Mollie Tibbetts Murder: How Did Mollie Tibbetts Die? Who Killed Mollie Tibbetts? – Mollie Cecilia Tibbetts, a University of Iowa student, went missing while jogging near her home in Brooklyn, Iowa, on July 18, 2018. Police identified Cristhian Bahena Rivera, 24, as a suspect in the disappearance a month later; surveillance footage showed Rivera’s car following Tibbetts on her jog.
On August 21, Rivera led police to Tibbetts’ body in a Poweshiek County cornfield. He was charged with murder in the first degree. Rivera was convicted guilty of first-degree murder on May 28, 2021. Rivera was sentenced to life in prison without the possibility of parole on August 30, 2021.
The Trump administration exploited the murder and several Republicans, including Iowa governor Kim Reynolds, to call for stricter immigration policy. Rivera’s immigration status became a polarising topic as police, US Citizenship, and Immigration Services (USCIS), and US Immigration and Customs Enforcement (ICE) all said he was in the country unlawfully. Tibbetts’ family has spoken out against attempts to politicise his death.
‘The Last Day: The Case of Mollie Tibbetts,’ a Dateline documentary, examines Mollie’s terrible death and reveals how the investigation found a rage-fueled murder. If this case has piqued your interest and you’d like to know where Mollie’s killer is right now, we’ve got you covered.
Who Was Mollie Tibbetts and How Did She Die?
Mollie Cecilia Tibbetts was born in San Francisco, California, on May 8, 1998, to Rob and Laura Tibbetts. Her parents split when she was in the second grade, and she relocated to Iowa with her mother and two siblings. Her father maintained close contact with his children, and he last saw Mollie in June 2018 at his wedding.
She was a psychology major at the University of Iowa and a resident of Brooklyn, Iowa, a small town about 70 miles (110 kilometres) east of Des Moines at the time of her disappearance. She worked at Grinnell Regional Medical Center’s children’s day camp and was about to start her sophomore year of college when she vanished.
Tibbetts, a former cross country runner, left her boyfriend’s brother’s home in Brooklyn for an evening jog on July 18, 2018. She was last seen around 7:30 p.m. CDT, and her family reported her missing when she did not show up for work the next day. Her final confirmed communication, according to authorities, was with her three-year-old boyfriend, shortly before departing for her jog.
Her boyfriend was away for work in Dubuque, Iowa, which was more than 130 miles (210 kilometres) away. Later that evening, he received a Snapchat message from her that looked to show her indoors, he told police.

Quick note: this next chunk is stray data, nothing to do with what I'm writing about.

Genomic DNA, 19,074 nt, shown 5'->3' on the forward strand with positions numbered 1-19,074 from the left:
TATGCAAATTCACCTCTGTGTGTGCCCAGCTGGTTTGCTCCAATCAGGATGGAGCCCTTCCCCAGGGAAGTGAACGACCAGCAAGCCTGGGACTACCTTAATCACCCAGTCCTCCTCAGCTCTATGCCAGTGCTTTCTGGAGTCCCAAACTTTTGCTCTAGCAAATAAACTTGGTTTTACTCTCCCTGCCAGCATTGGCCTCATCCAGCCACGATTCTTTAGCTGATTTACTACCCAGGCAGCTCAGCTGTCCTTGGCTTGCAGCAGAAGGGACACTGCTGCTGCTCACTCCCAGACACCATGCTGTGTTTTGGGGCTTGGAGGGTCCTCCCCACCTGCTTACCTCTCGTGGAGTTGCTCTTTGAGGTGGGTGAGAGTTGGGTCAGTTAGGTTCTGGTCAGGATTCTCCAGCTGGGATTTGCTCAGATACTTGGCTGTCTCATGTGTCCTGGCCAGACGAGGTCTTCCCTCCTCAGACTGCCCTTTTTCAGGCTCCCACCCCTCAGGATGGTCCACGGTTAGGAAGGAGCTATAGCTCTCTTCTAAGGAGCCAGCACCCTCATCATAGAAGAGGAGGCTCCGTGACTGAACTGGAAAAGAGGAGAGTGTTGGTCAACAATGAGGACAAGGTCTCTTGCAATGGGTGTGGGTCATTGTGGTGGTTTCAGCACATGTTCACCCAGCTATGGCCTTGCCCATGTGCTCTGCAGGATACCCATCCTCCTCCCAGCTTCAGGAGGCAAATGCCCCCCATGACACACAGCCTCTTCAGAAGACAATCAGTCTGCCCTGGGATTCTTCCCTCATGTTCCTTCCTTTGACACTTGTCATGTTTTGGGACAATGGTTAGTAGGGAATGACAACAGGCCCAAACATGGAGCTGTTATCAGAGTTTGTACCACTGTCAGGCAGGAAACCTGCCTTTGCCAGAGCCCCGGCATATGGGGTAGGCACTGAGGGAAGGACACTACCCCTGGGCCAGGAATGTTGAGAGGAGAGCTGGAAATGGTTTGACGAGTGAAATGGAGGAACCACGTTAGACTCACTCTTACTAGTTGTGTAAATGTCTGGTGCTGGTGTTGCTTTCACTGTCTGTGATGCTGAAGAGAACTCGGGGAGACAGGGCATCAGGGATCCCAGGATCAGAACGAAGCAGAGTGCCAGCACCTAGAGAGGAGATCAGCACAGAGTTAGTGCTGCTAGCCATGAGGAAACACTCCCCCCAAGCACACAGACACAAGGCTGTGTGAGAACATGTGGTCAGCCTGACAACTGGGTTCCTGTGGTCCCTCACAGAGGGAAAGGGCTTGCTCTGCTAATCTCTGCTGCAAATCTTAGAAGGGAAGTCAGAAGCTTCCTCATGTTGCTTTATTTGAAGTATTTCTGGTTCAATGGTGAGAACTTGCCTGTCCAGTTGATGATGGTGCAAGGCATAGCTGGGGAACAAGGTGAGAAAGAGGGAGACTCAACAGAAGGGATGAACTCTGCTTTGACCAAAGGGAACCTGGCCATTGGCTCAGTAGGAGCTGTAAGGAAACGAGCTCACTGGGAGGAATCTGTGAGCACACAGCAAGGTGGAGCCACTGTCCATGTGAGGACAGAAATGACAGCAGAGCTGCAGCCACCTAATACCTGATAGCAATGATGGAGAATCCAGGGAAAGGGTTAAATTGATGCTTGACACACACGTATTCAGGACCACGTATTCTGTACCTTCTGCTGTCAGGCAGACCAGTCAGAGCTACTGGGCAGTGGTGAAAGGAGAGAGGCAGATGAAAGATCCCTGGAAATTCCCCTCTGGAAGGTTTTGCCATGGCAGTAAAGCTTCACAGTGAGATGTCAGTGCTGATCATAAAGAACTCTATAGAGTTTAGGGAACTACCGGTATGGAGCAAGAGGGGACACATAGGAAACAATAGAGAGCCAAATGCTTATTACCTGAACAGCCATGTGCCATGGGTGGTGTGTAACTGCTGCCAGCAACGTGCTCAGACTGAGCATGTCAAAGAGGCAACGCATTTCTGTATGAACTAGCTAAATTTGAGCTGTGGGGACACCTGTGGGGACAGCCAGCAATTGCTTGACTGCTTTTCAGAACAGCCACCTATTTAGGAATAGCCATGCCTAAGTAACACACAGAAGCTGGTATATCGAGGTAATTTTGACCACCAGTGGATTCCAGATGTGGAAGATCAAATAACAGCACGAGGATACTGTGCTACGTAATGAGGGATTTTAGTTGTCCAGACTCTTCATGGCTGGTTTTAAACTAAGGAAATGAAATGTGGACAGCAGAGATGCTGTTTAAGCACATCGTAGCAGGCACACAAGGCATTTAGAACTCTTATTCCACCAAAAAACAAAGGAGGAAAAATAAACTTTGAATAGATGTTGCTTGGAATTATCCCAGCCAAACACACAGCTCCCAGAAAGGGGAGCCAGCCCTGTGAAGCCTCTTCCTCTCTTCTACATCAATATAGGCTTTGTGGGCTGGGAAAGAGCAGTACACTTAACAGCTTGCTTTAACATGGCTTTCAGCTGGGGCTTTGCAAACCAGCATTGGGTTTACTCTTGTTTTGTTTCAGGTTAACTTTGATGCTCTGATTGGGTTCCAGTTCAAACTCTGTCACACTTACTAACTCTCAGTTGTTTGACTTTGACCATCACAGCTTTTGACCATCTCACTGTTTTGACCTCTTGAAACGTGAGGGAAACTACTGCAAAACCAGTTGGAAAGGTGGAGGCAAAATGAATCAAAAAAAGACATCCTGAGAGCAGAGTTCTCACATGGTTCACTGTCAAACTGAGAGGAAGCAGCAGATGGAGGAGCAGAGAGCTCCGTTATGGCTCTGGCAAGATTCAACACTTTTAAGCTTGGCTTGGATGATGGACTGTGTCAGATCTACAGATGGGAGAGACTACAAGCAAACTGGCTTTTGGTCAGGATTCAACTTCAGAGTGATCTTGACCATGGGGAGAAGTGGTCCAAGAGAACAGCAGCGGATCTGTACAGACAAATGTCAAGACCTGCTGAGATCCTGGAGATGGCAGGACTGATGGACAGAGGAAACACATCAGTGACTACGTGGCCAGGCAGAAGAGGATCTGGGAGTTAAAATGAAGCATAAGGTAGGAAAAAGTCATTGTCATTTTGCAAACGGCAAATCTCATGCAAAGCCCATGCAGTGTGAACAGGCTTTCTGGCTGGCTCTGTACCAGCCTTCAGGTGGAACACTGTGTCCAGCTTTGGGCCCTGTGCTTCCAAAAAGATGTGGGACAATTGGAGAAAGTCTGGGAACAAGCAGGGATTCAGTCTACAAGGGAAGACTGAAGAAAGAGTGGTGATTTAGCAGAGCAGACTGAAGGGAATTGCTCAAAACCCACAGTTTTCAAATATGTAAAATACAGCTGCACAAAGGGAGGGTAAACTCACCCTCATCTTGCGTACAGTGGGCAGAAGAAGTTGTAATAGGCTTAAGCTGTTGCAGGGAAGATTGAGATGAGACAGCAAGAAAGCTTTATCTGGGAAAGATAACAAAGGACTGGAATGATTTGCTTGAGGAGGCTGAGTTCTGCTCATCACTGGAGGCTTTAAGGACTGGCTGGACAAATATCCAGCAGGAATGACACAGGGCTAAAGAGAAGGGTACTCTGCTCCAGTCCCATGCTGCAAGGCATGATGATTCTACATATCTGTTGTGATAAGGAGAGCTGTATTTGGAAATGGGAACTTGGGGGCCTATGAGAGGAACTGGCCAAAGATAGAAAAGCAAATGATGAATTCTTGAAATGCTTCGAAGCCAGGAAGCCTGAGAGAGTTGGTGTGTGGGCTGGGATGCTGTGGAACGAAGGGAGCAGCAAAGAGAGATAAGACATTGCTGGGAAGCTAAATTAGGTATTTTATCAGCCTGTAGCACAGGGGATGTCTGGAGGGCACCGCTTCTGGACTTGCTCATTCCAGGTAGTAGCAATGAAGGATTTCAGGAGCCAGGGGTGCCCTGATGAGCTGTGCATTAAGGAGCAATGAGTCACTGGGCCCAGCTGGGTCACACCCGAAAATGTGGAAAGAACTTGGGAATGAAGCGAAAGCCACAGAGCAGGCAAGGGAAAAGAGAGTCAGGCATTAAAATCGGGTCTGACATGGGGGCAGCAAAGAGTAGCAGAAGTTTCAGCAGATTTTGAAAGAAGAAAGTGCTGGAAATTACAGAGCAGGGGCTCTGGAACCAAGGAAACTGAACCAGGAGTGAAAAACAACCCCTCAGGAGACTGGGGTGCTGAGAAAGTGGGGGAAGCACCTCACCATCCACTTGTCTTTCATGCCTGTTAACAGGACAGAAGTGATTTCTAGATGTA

When the authorities started looking into the event, they discovered that, despite the fact that Mollie’s boyfriend was in Dubuque, Iowa, on the night of her disappearance, he received a message from her. According to the message, Mollie was indoors at the time. Unfortunately, that was the last time she interacted with anyone. Days passed into weeks, and law enforcement personnel investigated the surrounding areas for the missing woman, leaving no stone untouched.
However, no word on Mollie Tibbetts, and the prospect of her survival dwindled by the second. Mollie’s body was eventually discovered in a nearby cornfield roughly a month after she went missing. The woman was dressed in a sports bra, socks, and shoes when the police arrived, indicating that her attacker may have had sexual motivation. According to an autopsy, Mollie died as a result of multiple stab wounds.
Who Killed Mollie Tibbetts and Why?
Cristhian Bahena Rivera, 24, lived and worked in the remote Poweshiek County area where Tibbetts vanished at the time of the murder. He was born in El Guayabillo, Guerrero, Mexico, and arrived in the United States illegally at the age of 17 after living in the area for several years. Before moving to Yarrabee Farms near Brooklyn, Iowa, in August 2014, he worked at another farm. Rivera used the identity of John Budd to self-identify and obtain his compensation.
Rivera became a target of detectives after a neighbouring surveillance camera captured images of a Chevrolet Malibu driving back and forth in the area where Tibbetts was jogging. Police approached him without incident after matching the automobile to him. He admitted to kidnapping, killing, and then discarding her body, according to them. He took them to the corpse in an isolated place within a cornfield, according to an affidavit filed by the Poweshiek County Sheriff’s Office.
Despite the lack of incriminating evidence in the video, it was evident that the vehicle was following Mollie. As a result, authorities were directed straight to the car’s owner, Cristhian Bahena Rivera, who worked at a local dairy farm, using it as their lone lead. The then-24-year-old first maintained his innocence, claiming that he had nothing to do with Mollie’s disappearance. However, when authorities searched his vehicle’s trunk, they discovered traces of blood that matched the victim exactly.
When confronted with the facts, Rivera abruptly altered his tune and led the cops to Mollie’s body. The suspect initially claimed he had no recall of killing Mollie, but subsequently claimed that he was forced to do so by two unknown males. Rivera was convicted of first-degree murder and sentenced to life in prison without the possibility of parole in 2021 after being presented in court.